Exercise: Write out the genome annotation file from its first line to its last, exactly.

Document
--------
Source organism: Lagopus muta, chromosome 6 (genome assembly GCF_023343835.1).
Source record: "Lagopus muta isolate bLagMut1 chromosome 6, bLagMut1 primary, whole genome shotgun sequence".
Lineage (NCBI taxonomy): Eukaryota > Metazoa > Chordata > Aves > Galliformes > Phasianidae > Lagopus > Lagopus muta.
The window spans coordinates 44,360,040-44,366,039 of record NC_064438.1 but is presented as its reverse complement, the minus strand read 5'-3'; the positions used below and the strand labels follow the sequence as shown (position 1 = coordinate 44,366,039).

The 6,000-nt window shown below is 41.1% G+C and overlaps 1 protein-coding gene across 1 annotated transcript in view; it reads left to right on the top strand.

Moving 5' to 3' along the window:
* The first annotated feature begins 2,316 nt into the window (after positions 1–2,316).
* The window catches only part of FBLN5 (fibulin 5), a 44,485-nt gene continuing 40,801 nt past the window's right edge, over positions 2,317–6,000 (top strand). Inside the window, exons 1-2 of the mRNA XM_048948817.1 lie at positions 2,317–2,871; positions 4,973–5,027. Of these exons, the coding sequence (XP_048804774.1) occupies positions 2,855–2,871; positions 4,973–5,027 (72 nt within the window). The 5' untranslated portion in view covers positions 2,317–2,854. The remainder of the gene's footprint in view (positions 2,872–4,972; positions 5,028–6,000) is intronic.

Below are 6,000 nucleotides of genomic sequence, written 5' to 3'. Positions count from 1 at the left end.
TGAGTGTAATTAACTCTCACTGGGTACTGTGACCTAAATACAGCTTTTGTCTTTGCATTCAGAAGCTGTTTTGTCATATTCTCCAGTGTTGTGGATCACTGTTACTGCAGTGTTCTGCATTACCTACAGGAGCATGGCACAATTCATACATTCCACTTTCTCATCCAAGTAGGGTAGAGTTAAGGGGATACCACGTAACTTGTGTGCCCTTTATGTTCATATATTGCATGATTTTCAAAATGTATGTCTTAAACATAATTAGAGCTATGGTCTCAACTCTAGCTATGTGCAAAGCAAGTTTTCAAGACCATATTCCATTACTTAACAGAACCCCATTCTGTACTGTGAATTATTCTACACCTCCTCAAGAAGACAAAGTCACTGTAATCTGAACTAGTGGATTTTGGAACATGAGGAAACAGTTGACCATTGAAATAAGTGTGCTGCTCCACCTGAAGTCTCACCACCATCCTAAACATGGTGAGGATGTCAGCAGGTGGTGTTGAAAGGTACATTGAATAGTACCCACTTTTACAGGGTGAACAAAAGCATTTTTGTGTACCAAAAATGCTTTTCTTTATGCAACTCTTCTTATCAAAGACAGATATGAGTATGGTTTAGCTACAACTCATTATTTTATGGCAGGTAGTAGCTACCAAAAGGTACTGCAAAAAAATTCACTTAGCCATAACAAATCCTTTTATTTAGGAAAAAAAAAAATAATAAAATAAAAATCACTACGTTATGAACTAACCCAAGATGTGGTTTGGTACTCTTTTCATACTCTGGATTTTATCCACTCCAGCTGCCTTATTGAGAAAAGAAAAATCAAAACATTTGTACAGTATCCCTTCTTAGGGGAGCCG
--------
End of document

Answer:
Source organism: Lagopus muta, chromosome 6 (genome assembly GCF_023343835.1).
Source record: "Lagopus muta isolate bLagMut1 chromosome 6, bLagMut1 primary, whole genome shotgun sequence".
Lineage (NCBI taxonomy): Eukaryota > Metazoa > Chordata > Aves > Galliformes > Phasianidae > Lagopus > Lagopus muta.
The window spans coordinates 44,360,040-44,366,039 of record NC_064438.1 but is presented as its reverse complement, the minus strand read 5'-3'; the positions used below and the strand labels follow the sequence as shown (position 1 = coordinate 44,366,039).

The 6,000-nt window shown below is 41.1% G+C and overlaps 1 protein-coding gene across 1 annotated transcript in view; it reads left to right on the top strand.

Moving 5' to 3' along the window:
* The first annotated feature begins 2,316 nt into the window (after positions 1–2,316).
* The window catches only part of FBLN5 (fibulin 5), a 44,485-nt gene continuing 40,801 nt past the window's right edge, over positions 2,317–6,000 (top strand). Inside the window, exons 1-2 of the mRNA XM_048948817.1 lie at positions 2,317–2,871; positions 4,973–5,027. Of these exons, the coding sequence (XP_048804774.1) occupies positions 2,855–2,871; positions 4,973–5,027 (72 nt within the window). The 5' untranslated portion in view covers positions 2,317–2,854. The remainder of the gene's footprint in view (positions 2,872–4,972; positions 5,028–6,000) is intronic.

Below are 6,000 nucleotides of genomic sequence, written 5' to 3'. Positions count from 1 at the left end.
TGAGTGTAATTAACTCTCACTGGGTACTGTGACCTAAATACAGCTTTTGTCTTTGCATTCAGAAGCTGTTTTGTCATATTCTCCAGTGTTGTGGATCACTGTTACTGCAGTGTTCTGCATTACCTACAGGAGCATGGCACAATTCATACATTCCACTTTCTCATCCAAGTAGGGTAGAGTTAAGGGGATACCACGTAACTTGTGTGCCCTTTATGTTCATATATTGCATGATTTTCAAAATGTATGTCTTAAACATAATTAGAGCTATGGTCTCAACTCTAGCTATGTGCAAAGCAAGTTTTCAAGACCATATTCCATTACTTAACAGAACCCCATTCTGTACTGTGAATTATTCTACACCTCCTCAAGAAGACAAAGTCACTGTAATCTGAACTAGTGGATTTTGGAACATGAGGAAACAGTTGACCATTGAAATAAGTGTGCTGCTCCACCTGAAGTCTCACCACCATCCTAAACATGGTGAGGATGTCAGCAGGTGGTGTTGAAAGGTACATTGAATAGTACCCACTTTTACAGGGTGAACAAAAGCATTTTTGTGTACCAAAAATGCTTTTCTTTATGCAACTCTTCTTATCAAAGACAGATATGAGTATGGTTTAGCTACAACTCATTATTTTATGGCAGGTAGTAGCTACCAAAAGGTACTGCAAAAAAATTCACTTAGCCATAACAAATCCTTTTATTTAGGAAAAAAAAAAATAATAAAATAAAAATCACTACGTTATGAACTAACCCAAGATGTGGTTTGGTACTCTTTTCATACTCTGGATTTTATCCACTCCAGCTGCCTTATTGAGAAAAGAAAAATCAAAACATTTGTACAGTATCCCTTCTTAGGGGAGCCG